• Test all URLs that you cite in a browser program such as Internet Explorer or Mozilla Firefox. Make sure that it takes you to the exact Web page that contains the info you are citing. It is a good idea to test URL's periodically since third-party information often gets relocated online or taken down.

  • MLA format requires that you include the complete URL, including the access mode prefix (e.g. http://) and all relevant path and file names needed to get to the specific page being referenced.

  • MLA format requires that all URLs be enclosed in angle brackets (e.g. If a URL must be divided between two lines, break it only after a slash; do not introduce any formatting characters such as hyphens.

Sample MLA Citations - Internet References
Following are example citations for some of the more common types of references to online sources. (All sources cited are fictitious):

Online Project or Database:
Include: title of project or database, name of project or database, publication info as available such as version number, name of sponsoring organization, etc., date of access, and full URL.

Britannica Online. Vers. O7.3 Apr. 2007. Encyclopedia Britannica. 8 May 2007

The Discovery Channel Online. 2007. Discovery Channel. 28 June 2007

Article, Poem, Short Story or Similar Work:
Include: author's name, title of work, followed by the rest of the project or database info as itemized above. If no author is available begin citation with the title in quotes.

Jackson, Maynard. "Living With Fear and Uncertainty". Maclean's Magazine Online. Ed. Stanley Workman. May 2007. Maclean's Magazine. 20 Aug. 2007.

"Watch Your Step!" Runners World On The Web. July 2007. Runners World Blog. 25 Aug. 2007.

Online Book:

Fawcett, Shaun. Writing Success Secrets. 2004. 15 Sept. 2006

Online Government Publication:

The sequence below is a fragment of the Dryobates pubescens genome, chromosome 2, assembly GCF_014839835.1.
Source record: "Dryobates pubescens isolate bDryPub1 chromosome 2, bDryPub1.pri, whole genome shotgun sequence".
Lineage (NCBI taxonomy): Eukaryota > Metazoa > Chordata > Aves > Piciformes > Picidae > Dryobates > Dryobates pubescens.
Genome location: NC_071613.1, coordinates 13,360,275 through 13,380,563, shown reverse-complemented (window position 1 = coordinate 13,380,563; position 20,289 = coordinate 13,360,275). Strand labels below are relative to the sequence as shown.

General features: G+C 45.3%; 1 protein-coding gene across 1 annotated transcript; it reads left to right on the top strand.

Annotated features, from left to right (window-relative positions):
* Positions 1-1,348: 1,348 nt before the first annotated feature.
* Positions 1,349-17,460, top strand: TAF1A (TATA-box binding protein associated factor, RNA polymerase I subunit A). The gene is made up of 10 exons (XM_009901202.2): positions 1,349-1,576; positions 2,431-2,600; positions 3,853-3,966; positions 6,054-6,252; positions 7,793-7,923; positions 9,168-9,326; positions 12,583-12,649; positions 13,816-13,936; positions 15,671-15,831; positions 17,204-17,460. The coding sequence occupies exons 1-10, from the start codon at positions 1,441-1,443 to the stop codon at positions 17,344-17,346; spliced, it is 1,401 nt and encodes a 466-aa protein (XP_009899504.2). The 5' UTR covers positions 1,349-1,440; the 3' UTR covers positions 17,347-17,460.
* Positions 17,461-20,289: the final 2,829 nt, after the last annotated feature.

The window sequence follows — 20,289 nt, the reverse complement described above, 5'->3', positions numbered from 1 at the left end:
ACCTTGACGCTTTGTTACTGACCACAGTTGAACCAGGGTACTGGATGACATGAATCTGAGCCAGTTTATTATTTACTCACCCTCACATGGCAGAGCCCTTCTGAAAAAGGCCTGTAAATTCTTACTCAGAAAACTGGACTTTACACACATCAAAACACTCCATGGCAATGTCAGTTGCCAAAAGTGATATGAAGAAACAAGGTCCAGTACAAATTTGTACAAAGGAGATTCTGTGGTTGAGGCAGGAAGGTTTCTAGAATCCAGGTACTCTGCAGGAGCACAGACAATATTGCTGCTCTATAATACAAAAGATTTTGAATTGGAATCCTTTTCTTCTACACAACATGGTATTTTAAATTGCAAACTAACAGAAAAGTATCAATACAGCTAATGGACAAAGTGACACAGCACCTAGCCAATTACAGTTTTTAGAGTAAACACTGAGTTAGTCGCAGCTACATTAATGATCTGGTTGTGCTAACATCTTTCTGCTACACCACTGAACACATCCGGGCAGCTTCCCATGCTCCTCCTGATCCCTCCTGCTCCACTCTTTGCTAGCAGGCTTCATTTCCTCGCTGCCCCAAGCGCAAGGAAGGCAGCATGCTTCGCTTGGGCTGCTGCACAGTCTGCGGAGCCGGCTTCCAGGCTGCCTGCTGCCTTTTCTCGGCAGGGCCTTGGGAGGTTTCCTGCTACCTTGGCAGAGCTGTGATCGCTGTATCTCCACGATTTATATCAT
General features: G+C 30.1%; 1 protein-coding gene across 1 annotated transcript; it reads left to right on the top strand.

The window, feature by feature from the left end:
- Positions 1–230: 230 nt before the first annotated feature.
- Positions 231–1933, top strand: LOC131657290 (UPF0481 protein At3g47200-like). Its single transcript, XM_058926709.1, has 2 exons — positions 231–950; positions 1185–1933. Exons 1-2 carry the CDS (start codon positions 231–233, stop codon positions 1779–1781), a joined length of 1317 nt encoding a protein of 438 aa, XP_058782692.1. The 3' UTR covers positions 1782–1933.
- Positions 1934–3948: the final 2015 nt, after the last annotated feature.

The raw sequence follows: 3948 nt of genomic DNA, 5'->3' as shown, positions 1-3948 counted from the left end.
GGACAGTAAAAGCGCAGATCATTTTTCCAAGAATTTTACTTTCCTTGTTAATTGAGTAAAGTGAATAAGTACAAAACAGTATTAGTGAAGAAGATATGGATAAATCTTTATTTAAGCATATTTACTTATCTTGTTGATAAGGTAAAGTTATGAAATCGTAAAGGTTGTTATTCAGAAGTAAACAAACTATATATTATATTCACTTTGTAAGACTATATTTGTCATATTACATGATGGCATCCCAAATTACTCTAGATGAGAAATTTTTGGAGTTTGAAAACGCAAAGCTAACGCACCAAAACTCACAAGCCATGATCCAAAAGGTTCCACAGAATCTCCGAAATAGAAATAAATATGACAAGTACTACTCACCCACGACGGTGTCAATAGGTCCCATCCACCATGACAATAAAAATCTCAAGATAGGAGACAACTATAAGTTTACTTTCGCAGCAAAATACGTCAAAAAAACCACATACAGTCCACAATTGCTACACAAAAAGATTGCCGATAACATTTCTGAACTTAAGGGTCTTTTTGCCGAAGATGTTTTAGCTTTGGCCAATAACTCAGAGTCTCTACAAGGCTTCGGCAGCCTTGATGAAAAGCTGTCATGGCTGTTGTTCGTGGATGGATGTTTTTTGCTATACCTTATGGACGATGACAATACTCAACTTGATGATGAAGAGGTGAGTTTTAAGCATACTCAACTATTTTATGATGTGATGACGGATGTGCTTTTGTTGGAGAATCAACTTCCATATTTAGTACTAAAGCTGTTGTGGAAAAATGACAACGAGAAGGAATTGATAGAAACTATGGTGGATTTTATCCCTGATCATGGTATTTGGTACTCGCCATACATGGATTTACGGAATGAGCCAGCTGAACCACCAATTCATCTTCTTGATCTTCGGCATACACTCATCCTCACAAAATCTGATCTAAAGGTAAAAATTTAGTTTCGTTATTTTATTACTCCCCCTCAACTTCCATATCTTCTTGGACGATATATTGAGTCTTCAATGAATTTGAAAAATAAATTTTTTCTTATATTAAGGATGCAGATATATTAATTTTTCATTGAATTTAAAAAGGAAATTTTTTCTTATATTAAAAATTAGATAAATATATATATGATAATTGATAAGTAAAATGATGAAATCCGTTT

Canada. Industry Canada. Developing Your Business Plan. Business Coach Series, August 2007, Canada Business Web site. 25 Oct. 2007

Scholarly Journal Article:

Dalbert, Raymond. "Business Designs for the New Millennium". BusinessEd Monthly Review. 47.4 (1999). 15 pp. 17 Apr. 2006

Newspaper or Newswire Article:

"Fossil Find Challenges Man's Timeline". NY Times Online 10 July 2007. 10 July 2007

Bowser, John."Storm Paralyzes Transit System". New York Times on the Web 25 June 2007. 28 June 2007

Magazine Article:

Shoumatoff, Alex. "A Russian Tragedy". Walrus Online 14 May 2006. 16 Sept. 2007

Online Interview Transcript:

Griffin, Thomas. Interview with Matt Damon. The Gazette. August
2006. 12 Sept. 2007

E-Mail Communication:

Bremer, Fred. "Re: Global Climate Change." E-mail to Rachel Heinz.
27 July 2007.

Online Posting:

Gravely, S. "Business Letter Writing." Online posting. 12 June
2007. Write Place Web log. 17 Sept. 2007 http://

The above examples are for what I consider to be the most typical types of citations that would be made in the average paper. If you have an Internet source reference situation that is not covered here you'll have to check out the MLA Handbook for Writers of Research Papers